On your resume, you only need to indicate the time frame you worked at a job. But often, those horribly redundant paper applications that even senior professionals have to fill out ask if you’ve ever been terminated from a job, so if you’ve been fired, it will probably come up during your interview. It’s tempting to sweep it under the rug, but your potential employer may contact previous employers to get the story, so it behooves you to be honest.
Fired vs. Being Laid Off
If your separation was due to a layoff, you shouldn’t be afraid of saying so. That’s just how the industry goes, and your interviewer probably understands. However, refrain from saying too much about the circumstances. You don’t want to appear as if you’re divulging sensitive or confidential information or look like you’re badmouthing your former bosses.
If, however, you were fired from a former job, it gets trickier. The good news is that you can still tell the truth in a way that keeps you in the running. Below are a few ways you might answer the question.
If you were fired because your work wasn’t meeting expectations:
“I really feel like I let my employer down. They have a reputation for producing terrific, innovative work, and I guess I didn’t understand exactly how high their standards were. I understand how important it is for a company like that to keep exceeding their clients’ expectations, and since being let go, I’ve taken steps to improve my own work, such as enrolling in a portfolio class and investing in online workshops.”
If you were fired for insubordination or because you were seen as a “problem child”:
“One of the many great things about working for the company was that they encouraged their employees to speak up and take ownership of their work. I’m the type of person who puts a lot of thought, effort and research into my opinions and positions, and I think it’s important to be able to articulate why you believe or support something. Unfortunately, I took it a little too far. I never meant to come across as being insubordinate or hard to work with, as I know how important it is to maintain good working relationships.”
If you were fired for not showing up, being drunk or under the influence, or other personal problems:
“I loved working at that company, but unfortunately, I was having some major challenges in my personal life. I let my issues get in the way of my performance and my professional life. Since being let go, I’ve been able to take a breather, seek professional help, and I’m in a much better place.”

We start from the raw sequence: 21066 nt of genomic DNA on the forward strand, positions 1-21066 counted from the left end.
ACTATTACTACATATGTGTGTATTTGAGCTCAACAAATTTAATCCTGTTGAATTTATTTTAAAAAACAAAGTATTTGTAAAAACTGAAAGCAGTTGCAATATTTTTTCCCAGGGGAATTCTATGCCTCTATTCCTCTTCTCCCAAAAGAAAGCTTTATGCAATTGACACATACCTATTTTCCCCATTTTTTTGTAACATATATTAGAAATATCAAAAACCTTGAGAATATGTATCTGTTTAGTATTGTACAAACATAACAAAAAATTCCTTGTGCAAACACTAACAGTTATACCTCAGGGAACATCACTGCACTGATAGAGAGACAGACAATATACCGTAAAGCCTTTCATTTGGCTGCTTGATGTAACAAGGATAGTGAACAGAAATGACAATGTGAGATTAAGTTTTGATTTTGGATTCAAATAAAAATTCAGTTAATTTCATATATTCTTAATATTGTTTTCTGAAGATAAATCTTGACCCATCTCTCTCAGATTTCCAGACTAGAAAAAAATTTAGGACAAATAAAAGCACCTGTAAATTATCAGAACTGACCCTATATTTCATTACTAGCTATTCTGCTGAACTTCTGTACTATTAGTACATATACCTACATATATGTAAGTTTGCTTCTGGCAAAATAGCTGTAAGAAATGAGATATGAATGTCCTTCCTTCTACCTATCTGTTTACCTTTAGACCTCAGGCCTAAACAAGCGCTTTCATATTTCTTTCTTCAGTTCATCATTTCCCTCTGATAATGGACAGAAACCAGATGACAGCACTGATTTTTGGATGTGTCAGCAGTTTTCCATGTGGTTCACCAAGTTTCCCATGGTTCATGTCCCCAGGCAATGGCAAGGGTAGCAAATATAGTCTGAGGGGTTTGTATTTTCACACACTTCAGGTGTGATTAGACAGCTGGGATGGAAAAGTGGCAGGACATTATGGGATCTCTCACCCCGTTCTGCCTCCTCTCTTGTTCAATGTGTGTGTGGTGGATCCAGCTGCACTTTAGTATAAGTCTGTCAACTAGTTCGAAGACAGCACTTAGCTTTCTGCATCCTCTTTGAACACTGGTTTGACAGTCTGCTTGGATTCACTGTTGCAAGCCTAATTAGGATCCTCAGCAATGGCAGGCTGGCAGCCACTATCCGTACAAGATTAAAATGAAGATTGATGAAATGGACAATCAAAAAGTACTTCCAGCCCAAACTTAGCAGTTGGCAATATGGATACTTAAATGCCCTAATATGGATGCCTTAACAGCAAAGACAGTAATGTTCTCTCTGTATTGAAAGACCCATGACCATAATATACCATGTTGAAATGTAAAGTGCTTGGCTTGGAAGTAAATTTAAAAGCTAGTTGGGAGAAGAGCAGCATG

If you were fired because you just couldn’t get along with key people, or a VP just didn’t like you (hey, it happens more than you might think):
“My former company was such a dynamic workplace, and they placed a premium on maintaining that company culture. Even though I work hard and it’s important to me to do my job to the best of my abilities, they thought I just didn’t fit the culture. I appreciate how important it is to fit in and be seen as team player, and this just wasn’t a good match.”
Rehearse it ahead of time and put it in your own words
The above are just examples of ways you might be able to address a firing, but they’re not the only ways to approach the answer. No matter how you decide to approach it, make sure your answer hits the right points: you’re sorry, you can accept responsibility for your situation, and you learned from the experience.
But once you figure out your answer, don’t waste any more energy worrying about it. Instead, spend time getting your portfolio in shape, preparing to engage and build a rapport with your interviewer, cementing a great first impression, and presenting the best version of your true self so an employer will realize that you’d be a great addition to both their workforce and their culture. Remember, interviewing can be unpleasant even in the best of situations, but the more you do it, the better you get. And before long, you won’t need to do it again!
Lisa is a Creative Circle candidate and seasoned advertising copywriter who lives in Los Angeles. Her background includes both in-house and agency work on Fortune 500 and global accounts in the consumer and healthcare/pharmaceutical fields. She excels at words, fashion, and cats. If you want to work with Lisa, contact Creative Circle Los Angeles.